As shown in FIGS. 3 and 4, the exemplary PDA is substantially covered or enclosed by the pouch. By “substantially covered” or “substantially enclosed,” it is meant that a small portion of the PDA (see portion 322) may still extend outwardly beyond the open top of the pocket, but it is generally an inconveniently small amount by which to grasp the PDA and remove it. The terms “substantially covered” or “substantially enclosed” are also meant to include instances where the PDA is fully covered or obscured by the pocket so that no portion is visible extending above the open top 324.
A pull-tab 330 projects from the top face 302 of the pouch 210. The pull-tab 330 is connected to a strap 332 that is of approximately constant width along its length. The strap 332 passes through a gusset 334 constructed from a soft, pliable material such as “soft” polyvinylchloride (PVC). A slot 336 near the top of the gusset allows the strap 332 to pass into the interior of the pouch, as described further below. An elongated raised section 338 is provided along the length of the gusset below the slot 336 extending toward the bottom curve 304 of the pouch. This raised portion 338 can be stylized as shown, but provides reinforcement so that the strap does not damage the material of the top face 302. The strap 332 can have a thickness T of between approximately 1/32 and 1/16 inch. Other thicknesses, however, are contemplated, depending upon the strength and performance of the material. The strap material can be a flexible, semi-rigid plastic, which is typically smooth and exhibits relatively low-friction characteristics. In one embodiment, the plastic can be reinforced with internal fibers to improve longevity and rigidity. One such material is polyethylene (PE) sheet. The width WS of the strap is highly variable. In one embodiment it is from between approximately ½ inch and ¾ inch. Note that, in this embodiment, the gusset 334 is stitched to the top face 302. It can be attached by a variety of alternate techniques including adhesives and welding.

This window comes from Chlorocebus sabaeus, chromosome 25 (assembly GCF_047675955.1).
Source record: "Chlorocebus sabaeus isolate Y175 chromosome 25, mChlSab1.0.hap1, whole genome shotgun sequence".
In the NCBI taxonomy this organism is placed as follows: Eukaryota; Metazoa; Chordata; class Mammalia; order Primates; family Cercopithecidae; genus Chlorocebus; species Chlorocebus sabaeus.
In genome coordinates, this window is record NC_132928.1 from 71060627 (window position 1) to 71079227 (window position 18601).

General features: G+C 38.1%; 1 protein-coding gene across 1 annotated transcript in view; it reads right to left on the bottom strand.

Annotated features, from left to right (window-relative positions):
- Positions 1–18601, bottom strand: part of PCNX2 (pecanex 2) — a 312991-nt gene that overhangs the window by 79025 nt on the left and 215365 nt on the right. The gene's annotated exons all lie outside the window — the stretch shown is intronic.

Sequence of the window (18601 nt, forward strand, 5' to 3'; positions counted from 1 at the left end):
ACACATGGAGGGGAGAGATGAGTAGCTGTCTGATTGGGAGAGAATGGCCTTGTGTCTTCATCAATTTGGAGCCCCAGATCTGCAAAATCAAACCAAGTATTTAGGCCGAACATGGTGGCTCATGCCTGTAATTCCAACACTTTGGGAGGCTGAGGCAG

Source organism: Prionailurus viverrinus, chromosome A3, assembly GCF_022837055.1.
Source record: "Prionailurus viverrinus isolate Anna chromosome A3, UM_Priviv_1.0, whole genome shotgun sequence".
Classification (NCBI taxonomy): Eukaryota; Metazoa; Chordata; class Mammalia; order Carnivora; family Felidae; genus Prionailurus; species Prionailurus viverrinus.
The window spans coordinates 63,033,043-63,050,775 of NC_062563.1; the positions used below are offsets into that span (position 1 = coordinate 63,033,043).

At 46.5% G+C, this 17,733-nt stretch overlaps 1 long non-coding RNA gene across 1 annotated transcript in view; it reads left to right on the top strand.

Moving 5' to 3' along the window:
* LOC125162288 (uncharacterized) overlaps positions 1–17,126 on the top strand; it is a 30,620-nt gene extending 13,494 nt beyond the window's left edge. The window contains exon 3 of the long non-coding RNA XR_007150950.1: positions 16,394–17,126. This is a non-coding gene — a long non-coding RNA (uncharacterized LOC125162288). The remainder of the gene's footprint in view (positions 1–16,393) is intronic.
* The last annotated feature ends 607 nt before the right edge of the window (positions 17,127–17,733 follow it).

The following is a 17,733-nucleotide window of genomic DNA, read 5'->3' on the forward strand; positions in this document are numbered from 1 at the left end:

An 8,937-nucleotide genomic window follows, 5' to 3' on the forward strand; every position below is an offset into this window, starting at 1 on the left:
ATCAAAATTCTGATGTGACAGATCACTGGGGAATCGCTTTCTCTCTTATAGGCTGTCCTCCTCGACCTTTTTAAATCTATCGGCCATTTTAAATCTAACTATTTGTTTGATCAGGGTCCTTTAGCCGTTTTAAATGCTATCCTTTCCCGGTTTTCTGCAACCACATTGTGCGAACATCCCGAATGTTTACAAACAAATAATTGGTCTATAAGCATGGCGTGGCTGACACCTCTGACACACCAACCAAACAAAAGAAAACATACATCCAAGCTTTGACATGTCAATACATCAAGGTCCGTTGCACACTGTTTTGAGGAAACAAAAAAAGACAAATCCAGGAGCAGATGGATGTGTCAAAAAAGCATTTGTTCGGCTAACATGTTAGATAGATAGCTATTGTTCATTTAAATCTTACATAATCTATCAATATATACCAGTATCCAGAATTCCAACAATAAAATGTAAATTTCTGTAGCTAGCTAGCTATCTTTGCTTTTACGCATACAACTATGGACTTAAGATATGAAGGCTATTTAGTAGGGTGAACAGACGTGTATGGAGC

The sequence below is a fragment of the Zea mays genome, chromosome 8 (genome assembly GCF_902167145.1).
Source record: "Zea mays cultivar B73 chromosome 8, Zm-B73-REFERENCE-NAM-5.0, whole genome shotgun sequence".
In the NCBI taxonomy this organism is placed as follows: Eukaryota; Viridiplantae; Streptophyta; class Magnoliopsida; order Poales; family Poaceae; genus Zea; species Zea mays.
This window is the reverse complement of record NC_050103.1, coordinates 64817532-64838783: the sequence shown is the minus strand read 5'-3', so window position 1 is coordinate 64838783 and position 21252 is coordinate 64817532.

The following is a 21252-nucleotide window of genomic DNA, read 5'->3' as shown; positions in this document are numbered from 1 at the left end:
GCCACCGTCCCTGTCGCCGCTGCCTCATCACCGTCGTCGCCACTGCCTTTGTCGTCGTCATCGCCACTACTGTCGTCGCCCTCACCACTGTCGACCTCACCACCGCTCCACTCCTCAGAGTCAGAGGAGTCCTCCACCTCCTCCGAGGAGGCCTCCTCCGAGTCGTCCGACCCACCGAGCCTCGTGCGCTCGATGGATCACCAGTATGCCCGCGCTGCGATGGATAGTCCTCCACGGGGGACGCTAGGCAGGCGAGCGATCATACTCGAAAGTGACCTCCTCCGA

FIG. 5 illustrates the generalized function of the pull-tab 330 and strap 332. When the pull-tab is drawn away (arrow 502) from the top opening 324 of the pouch 210, the PDA 320 is, likewise, drawn (arrow 504) from the top opening 324. In one embodiment, the PDA can be extracted between 1 and 3 inches out of the top opening so that its top portion is easily grasped by the fingers. In operation, withdrawal of the PDA entails grasping of the pull-tab 330 with one hand, pulling of the pull-tab in the direction of the arrow 502 so as to expose the top portion 510 of the PDA 320. The PDA can then be grasped with an alternate hand or with the same hand after releasing the pull-tab 330. Internal friction generally retains the PDA in an exposed/extended position relative to the pouch's open top 324 until it is grasped. Return of the PDA into its pouch 210 requires simply that it be directed downwardly, in a direction opposite arrow 504, so that the tab 330 and strap 332 retract under the urging of the bottom (see 602 in FIG. 6) of the PDA as it is directed downwardly toward the pouch bottom 304.